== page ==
Final act to Huguette Clark story

For those who have followed the very interesting story of Huguette Clark, here is one final piece to the puzzle:  her will.

See the NY Times on it (http://www.nytimes.com/2011/06/23/nyregion/huguette-clark-left-wealth-for-art-charity-and-to-nurse.html) or the various other news outlets – just do a google search.

After reading a few articles, I doubt family of Ms. Clark will be challenging the will.  Imagine how infamous they will get – the family that had literally nothing to do with their long lost great, great, half-aunt, probably never even met her once, wants to take her money from the mainly charitable interests and personal friends?

Here is a copy of her will – I find reading them pretty interesting:

HuguetteClarkWilldatedApril192005

Anyway, my former employer, Beth Israel Medical Center – which had been Ms. Clark’s residence for over 20 years – was named for a bequest of $1 million.  A little anti-climatic for me but still a very signficant gift.  It could have easily been in the tens of millions.

Let’s see if those long lost relatives challenge the will.  I think the way Holland & Knight released the will so publicly really set the stage to block a will challenge.  The family had pushed through the press that the lawyer and accountant were bad, before she even died to challenge what they did.  But, in the end, the will and all of the stories around Ms. Clark all support the fact that she knew exactly what she was doing and who she wanted her bounty to go to.   And, it was clearly not the long lost great great half neices and nephews.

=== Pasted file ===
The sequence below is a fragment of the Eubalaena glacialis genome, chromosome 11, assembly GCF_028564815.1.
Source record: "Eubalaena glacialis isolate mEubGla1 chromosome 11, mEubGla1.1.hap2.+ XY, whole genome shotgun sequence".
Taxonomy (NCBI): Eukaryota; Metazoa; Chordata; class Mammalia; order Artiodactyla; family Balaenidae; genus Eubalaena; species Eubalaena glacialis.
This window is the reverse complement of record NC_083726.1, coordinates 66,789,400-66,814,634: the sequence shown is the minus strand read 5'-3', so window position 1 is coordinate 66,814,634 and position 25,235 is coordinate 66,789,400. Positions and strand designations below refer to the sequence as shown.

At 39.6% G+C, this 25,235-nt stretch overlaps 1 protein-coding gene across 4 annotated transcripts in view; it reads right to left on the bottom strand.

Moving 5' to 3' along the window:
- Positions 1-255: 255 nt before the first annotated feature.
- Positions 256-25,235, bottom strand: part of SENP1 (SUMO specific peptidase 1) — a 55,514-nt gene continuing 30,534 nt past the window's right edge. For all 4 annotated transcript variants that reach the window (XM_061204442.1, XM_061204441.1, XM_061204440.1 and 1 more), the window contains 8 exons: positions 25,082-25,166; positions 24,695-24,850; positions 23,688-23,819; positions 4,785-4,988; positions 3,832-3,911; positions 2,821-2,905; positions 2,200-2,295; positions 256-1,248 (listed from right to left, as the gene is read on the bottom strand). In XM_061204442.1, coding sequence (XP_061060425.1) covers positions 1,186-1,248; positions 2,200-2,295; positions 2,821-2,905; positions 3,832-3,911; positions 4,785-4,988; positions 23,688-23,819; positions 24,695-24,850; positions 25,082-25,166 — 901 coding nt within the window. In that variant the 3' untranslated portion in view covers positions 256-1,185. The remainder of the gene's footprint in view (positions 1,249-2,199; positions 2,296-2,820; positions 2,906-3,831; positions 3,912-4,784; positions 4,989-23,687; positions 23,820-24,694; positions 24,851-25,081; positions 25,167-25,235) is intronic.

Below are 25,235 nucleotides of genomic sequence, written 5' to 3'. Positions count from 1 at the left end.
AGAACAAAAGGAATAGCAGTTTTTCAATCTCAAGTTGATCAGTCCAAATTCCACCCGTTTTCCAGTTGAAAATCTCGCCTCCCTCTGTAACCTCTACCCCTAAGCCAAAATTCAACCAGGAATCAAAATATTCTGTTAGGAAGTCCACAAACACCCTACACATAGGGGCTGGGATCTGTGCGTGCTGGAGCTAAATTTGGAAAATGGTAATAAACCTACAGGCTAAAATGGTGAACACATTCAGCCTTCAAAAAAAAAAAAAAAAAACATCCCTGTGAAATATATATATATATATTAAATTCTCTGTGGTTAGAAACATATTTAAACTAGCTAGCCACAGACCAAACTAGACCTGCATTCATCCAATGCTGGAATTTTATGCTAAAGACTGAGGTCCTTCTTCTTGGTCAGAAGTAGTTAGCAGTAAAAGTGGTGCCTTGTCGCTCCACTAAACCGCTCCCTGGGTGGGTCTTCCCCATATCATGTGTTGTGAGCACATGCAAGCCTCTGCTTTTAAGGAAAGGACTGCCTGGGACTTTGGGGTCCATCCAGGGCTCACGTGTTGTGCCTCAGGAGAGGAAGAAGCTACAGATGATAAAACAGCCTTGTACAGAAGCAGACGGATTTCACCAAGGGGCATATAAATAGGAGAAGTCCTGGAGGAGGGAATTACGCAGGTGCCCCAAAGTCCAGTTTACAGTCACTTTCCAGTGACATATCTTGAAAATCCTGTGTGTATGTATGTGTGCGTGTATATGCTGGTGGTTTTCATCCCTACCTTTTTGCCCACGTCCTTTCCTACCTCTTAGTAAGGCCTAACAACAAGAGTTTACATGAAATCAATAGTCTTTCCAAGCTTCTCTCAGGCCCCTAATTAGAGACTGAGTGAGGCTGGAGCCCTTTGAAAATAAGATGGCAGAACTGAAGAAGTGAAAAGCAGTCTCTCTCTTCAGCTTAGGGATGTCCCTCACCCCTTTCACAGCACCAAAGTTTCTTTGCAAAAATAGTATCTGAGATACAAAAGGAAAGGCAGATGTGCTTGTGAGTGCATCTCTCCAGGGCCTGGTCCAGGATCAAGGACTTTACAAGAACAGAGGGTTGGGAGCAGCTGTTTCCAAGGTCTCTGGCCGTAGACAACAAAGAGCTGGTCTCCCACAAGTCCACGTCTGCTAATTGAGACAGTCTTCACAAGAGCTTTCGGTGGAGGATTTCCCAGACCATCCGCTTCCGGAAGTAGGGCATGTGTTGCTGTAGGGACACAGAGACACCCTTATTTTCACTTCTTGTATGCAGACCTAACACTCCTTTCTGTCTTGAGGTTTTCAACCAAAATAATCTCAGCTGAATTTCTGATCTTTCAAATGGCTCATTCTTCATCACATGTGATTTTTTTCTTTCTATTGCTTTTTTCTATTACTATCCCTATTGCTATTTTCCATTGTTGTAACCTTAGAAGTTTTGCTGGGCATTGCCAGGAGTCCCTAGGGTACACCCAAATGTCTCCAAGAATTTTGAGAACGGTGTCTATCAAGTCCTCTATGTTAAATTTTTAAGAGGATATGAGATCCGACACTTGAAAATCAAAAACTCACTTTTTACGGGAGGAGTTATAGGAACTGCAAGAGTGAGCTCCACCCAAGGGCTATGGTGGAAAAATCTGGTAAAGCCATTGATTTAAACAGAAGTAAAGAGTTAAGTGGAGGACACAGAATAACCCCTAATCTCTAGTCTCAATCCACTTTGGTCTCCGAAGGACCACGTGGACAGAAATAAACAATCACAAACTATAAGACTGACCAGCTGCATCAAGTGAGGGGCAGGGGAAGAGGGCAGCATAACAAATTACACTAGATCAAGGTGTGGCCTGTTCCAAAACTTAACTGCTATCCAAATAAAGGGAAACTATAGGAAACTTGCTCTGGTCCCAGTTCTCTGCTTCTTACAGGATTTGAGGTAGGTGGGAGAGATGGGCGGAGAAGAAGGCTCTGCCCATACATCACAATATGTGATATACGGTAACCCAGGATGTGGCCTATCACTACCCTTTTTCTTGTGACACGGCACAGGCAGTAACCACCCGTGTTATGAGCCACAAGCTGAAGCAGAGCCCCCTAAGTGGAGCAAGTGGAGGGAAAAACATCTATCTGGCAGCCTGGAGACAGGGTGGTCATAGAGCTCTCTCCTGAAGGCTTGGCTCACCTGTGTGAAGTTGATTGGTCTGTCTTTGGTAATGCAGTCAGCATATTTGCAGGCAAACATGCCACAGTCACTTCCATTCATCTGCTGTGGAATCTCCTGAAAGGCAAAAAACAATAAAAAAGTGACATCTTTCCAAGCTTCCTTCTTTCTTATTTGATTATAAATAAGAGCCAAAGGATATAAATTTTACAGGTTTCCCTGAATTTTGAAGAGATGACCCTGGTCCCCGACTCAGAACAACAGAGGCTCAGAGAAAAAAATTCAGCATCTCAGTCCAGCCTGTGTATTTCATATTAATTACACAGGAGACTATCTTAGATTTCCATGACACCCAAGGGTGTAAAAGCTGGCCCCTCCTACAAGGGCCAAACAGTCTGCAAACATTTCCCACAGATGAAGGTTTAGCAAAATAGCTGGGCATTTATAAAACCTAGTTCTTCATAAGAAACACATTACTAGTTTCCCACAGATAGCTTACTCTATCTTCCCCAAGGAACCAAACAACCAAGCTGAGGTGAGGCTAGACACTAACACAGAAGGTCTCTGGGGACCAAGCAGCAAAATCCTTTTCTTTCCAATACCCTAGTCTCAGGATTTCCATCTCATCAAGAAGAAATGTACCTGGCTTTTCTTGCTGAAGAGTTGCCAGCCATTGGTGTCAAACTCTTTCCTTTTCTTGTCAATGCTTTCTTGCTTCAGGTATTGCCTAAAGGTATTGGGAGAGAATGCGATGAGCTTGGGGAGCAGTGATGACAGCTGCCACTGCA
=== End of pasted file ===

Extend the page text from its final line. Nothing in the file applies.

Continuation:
One comment

  1. Interesting story and Will–I suspect you are right that the estate has made the Will so public in part to forestall any challenges.

    Coincidentally, I was in Los Angeles recently and happened to visit the William Andrews Clark Memorial Library, a magnificent stand-alone research library Huguette’s older half-brother bequeathed to UCLA in 1934. Even in recent press information from UCLA, this gift is listed as one of most significant in the university’s history. William, Jr., was also one of the founders of the Los Angeles Philharmonic and had a hand in the creation of the Hollywood Bowl. A generous legacy in anyone’s book and one that may be matched by his younger half sister once her foundation is up and running.

Leave a Reply

Fill in your details below or click an icon to log in:

WordPress.com Logo

You are commenting using your WordPress.com account. Log Out / Change )

Twitter picture

You are commenting using your Twitter account. Log Out / Change )

Facebook photo

You are commenting using your Facebook account. Log Out / Change )

Google+ photo

You are commenting using your Google+ account. Log Out / Change )

Connecting to %s